A Korean Wave in ULTIMATE

A Korean Wave in ULTIMATE

Discover five trailblazing Korean artists featured in our London Photographs Auction this May.

Discover five trailblazing Korean artists featured in our London Photographs Auction this May.

Jung Lee, Heart, 2018. Photographs London.

Each work in Phillips’ ULTIMATE collection is on offer exclusively in our 19 May London Photographs auction. Below, we highlight five Korean artists whose work spans generations and represents the multiplicity of approaches to image-making emerging from the nation. Read on to discover what makes these captivating works ULTIMATE.


Jung Lee

Jung Lee (b. 1972) explores the power of words through personified, text-based neon installations set in natural landscapes. Her image-making process begins with words or phrases that are common yet thought-provoking. She then imagines an unfamiliar location in which to place them. For the artist, her chosen word or phrase is the protagonist who has traveled to a deserted, unknown place.

In the heavy snow, I tried to imagine and express the heart of a traveler who leaves his heart behind.
—June Lee

In the present work from 2018, the neon word “Heart” illuminates the forest edge, bathing the snowy landscape in a soft, pink light. This dreamy yet lonely setting invites the viewer to reflect on the reverberations that the word “Heart” evokes. This print marks the artist’s debut at Phillips and is AP1 from the sold-out edition of 5 plus 2 APs. The image exists only in this size and edition.

Based in Seoul, Jung Lee has exhibited widely, including at the Seoul Museum of Art, and her work resides in Hong Kong’s prestigious Burger Collection. Notable collaborations include the album cover for Maroon 5’s V in 2014 and a neon installation for Saint Laurent in 2021.

Rala Choi

Rala Choi, A woman lying on the sofa, 2018. Photographs London.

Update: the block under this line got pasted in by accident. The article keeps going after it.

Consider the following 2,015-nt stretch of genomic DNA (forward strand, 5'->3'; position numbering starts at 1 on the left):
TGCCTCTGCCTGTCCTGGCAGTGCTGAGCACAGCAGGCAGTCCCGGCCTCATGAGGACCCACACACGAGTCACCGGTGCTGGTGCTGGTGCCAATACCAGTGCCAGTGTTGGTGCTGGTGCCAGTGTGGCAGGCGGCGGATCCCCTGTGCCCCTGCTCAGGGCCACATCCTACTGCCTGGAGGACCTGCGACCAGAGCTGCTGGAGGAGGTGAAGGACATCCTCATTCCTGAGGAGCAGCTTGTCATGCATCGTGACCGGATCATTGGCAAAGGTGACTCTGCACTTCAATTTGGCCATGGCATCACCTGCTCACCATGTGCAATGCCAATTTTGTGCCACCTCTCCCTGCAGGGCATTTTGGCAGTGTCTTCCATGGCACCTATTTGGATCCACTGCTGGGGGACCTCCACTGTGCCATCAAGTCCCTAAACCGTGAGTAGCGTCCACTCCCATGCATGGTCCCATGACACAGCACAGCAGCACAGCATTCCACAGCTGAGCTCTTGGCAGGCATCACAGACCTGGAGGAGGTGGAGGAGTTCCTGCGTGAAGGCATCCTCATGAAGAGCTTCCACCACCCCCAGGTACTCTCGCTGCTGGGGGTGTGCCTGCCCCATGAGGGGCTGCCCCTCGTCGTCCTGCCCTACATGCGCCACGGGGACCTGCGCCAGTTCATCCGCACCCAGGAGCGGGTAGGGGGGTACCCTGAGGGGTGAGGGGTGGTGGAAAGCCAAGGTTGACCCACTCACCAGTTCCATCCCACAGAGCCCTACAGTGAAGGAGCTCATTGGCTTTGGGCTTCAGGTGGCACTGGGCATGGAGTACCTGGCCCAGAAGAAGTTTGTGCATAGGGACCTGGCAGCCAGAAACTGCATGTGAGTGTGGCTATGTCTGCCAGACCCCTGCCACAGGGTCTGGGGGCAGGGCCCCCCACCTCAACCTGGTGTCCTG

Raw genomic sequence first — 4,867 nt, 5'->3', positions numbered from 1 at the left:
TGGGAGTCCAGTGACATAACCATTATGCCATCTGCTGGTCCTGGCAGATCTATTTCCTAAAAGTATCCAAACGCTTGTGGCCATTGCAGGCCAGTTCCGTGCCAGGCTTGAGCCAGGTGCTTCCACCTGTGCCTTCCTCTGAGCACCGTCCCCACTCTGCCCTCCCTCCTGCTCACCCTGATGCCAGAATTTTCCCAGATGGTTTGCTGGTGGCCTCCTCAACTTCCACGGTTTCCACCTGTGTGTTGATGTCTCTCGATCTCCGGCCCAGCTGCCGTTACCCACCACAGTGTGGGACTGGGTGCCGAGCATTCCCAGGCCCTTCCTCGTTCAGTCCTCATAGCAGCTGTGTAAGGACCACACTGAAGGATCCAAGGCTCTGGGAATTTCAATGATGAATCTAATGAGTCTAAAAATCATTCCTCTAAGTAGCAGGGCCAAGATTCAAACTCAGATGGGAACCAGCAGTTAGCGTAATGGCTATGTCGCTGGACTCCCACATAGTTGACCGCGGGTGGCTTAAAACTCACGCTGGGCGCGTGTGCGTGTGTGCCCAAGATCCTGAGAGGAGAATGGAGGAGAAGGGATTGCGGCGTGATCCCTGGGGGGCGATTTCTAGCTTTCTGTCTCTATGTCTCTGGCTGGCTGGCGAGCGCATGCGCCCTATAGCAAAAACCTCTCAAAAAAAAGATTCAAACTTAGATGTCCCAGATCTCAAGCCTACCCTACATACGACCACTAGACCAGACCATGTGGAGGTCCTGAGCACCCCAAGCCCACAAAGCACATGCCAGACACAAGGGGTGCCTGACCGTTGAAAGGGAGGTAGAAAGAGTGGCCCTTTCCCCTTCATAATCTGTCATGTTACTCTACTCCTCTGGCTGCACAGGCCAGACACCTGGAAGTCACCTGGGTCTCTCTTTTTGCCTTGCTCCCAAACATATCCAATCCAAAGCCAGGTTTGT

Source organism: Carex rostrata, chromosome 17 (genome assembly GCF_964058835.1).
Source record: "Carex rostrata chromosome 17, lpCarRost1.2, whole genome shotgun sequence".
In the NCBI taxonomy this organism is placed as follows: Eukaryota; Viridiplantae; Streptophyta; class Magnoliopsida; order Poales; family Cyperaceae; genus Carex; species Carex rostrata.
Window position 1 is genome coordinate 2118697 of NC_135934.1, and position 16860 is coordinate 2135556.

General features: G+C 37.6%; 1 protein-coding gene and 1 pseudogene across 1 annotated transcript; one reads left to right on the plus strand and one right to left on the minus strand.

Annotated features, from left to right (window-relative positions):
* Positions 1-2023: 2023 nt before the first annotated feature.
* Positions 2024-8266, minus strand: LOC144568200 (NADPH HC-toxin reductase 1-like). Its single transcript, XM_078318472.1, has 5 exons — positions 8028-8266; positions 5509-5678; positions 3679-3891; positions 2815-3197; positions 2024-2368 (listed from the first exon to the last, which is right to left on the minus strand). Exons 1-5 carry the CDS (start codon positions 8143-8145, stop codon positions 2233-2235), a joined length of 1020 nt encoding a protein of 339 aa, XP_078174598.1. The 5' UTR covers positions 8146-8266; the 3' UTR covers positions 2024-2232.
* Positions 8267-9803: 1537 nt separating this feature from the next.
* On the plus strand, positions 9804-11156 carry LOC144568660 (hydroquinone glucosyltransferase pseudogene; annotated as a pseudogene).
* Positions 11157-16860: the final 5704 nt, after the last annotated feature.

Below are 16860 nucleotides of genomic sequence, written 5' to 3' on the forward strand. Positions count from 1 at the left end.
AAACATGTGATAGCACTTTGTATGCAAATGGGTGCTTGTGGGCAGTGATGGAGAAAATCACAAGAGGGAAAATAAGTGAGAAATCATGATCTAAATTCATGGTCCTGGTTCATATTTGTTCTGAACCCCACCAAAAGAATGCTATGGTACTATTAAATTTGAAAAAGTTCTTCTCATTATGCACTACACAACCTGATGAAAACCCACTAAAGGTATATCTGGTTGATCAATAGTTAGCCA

Also from 2018, in Rala Choi’s (b. 1987) A woman lying on the sofa, we see the juxtaposition of a seemingly forlorn figure with one arm covering her eyes against the dazzling gold of her dress, the bold red of her lipstick, and the luxurious fabric draped across the sofa. “I want my photography to embody contradictory emotions,” explains the artist, “such as loneliness and warmth.” He continues, “The act of lying down is typically associated with comfort or relief; however, I saw my own emptiness and depression through looking at her lying down.”

Shot using film, this striking image encapsulates the self-taught photographer’s painterly aesthetic and skillful use of dynamic color to achieve maximum expressiveness. The present work is number 1 from the edition of 1, is unique in this size, and represents the artist’s auction debut. Based in Seoul, Rala Choi has exhibited internationally and was awarded the Photography Grand Prix at the 37th International Festival of Fashion, Photography and Accessories, Hyères in 2022.

Byung-Hun Min

I focused on expressing the depths of human emotion and inner psyche through my work. 
—Byung-Hun Min

As one of South Korea’s most established image-makers, Byung-Hun Min (b. 1955) is renowned for his highly emotive photographs that highlight the transience of our world. MG247, 2010, on offer at Phillips this May, is part of his 2007–2013 series on nudes for which the artist chose ordinary people to pose for him to capture “the informal, genuine, and natural feel” of his subjects.

Byung-Hun Min, MG247, 2010. Photographs London.

Here, a minimalist image is achieved by seamlessly setting the sensual lines of the woman’s back against an enveloping charcoal-gray background. Like many of the figures in the series, the unidentifiable subject, turned away from the viewer, becomes almost abstracted as she blends into her foggy surroundings, heightened through Min’s blunt cropping of the image. The most laborious stage of his image-making process occurs in the darkroom where he works exclusively in analogue to produce the velvety finish of his distinctive monochromatic images. This painstaking process ensures that each work may appear shrouded in a delicate veil of mist.